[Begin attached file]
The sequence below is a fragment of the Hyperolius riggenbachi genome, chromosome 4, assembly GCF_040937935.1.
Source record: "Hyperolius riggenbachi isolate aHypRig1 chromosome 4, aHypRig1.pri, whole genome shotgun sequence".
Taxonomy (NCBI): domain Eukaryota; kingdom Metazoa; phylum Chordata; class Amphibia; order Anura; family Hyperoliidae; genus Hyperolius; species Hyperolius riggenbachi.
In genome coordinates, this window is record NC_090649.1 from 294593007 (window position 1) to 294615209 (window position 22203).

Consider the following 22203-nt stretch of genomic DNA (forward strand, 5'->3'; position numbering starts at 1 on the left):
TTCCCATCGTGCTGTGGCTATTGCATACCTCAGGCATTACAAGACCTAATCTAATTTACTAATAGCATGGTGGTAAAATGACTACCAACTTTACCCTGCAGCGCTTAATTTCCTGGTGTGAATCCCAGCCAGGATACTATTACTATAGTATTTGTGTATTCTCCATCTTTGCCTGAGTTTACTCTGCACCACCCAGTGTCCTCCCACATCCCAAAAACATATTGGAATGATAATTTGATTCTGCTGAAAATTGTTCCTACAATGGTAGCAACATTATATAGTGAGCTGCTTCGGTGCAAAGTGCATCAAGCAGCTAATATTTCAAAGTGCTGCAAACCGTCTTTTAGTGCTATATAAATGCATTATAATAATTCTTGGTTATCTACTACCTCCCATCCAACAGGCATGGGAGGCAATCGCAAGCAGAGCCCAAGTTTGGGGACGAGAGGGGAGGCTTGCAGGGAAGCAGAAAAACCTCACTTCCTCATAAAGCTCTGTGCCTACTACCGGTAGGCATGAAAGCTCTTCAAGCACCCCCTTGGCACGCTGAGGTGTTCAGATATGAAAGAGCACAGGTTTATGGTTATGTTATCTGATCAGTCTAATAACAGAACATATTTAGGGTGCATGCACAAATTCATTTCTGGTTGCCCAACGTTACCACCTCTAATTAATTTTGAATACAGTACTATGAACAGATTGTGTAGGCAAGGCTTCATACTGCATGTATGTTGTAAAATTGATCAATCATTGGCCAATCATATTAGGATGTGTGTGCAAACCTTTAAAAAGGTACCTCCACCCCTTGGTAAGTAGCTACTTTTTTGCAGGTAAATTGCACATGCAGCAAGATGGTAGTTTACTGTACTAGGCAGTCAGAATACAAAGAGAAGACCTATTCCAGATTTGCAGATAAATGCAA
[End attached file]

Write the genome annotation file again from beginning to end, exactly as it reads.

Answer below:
The sequence below is a fragment of the Hyperolius riggenbachi genome, chromosome 4, assembly GCF_040937935.1.
Source record: "Hyperolius riggenbachi isolate aHypRig1 chromosome 4, aHypRig1.pri, whole genome shotgun sequence".
Taxonomy (NCBI): domain Eukaryota; kingdom Metazoa; phylum Chordata; class Amphibia; order Anura; family Hyperoliidae; genus Hyperolius; species Hyperolius riggenbachi.
In genome coordinates, this window is record NC_090649.1 from 294593007 (window position 1) to 294615209 (window position 22203).

Consider the following 22203-nt stretch of genomic DNA (forward strand, 5'->3'; position numbering starts at 1 on the left):
TTCCCATCGTGCTGTGGCTATTGCATACCTCAGGCATTACAAGACCTAATCTAATTTACTAATAGCATGGTGGTAAAATGACTACCAACTTTACCCTGCAGCGCTTAATTTCCTGGTGTGAATCCCAGCCAGGATACTATTACTATAGTATTTGTGTATTCTCCATCTTTGCCTGAGTTTACTCTGCACCACCCAGTGTCCTCCCACATCCCAAAAACATATTGGAATGATAATTTGATTCTGCTGAAAATTGTTCCTACAATGGTAGCAACATTATATAGTGAGCTGCTTCGGTGCAAAGTGCATCAAGCAGCTAATATTTCAAAGTGCTGCAAACCGTCTTTTAGTGCTATATAAATGCATTATAATAATTCTTGGTTATCTACTACCTCCCATCCAACAGGCATGGGAGGCAATCGCAAGCAGAGCCCAAGTTTGGGGACGAGAGGGGAGGCTTGCAGGGAAGCAGAAAAACCTCACTTCCTCATAAAGCTCTGTGCCTACTACCGGTAGGCATGAAAGCTCTTCAAGCACCCCCTTGGCACGCTGAGGTGTTCAGATATGAAAGAGCACAGGTTTATGGTTATGTTATCTGATCAGTCTAATAACAGAACATATTTAGGGTGCATGCACAAATTCATTTCTGGTTGCCCAACGTTACCACCTCTAATTAATTTTGAATACAGTACTATGAACAGATTGTGTAGGCAAGGCTTCATACTGCATGTATGTTGTAAAATTGATCAATCATTGGCCAATCATATTAGGATGTGTGTGCAAACCTTTAAAAAGGTACCTCCACCCCTTGGTAAGTAGCTACTTTTTTGCAGGTAAATTGCACATGCAGCAAGATGGTAGTTTACTGTACTAGGCAGTCAGAATACAAAGAGAAGACCTATTCCAGATTTGCAGATAAATGCAA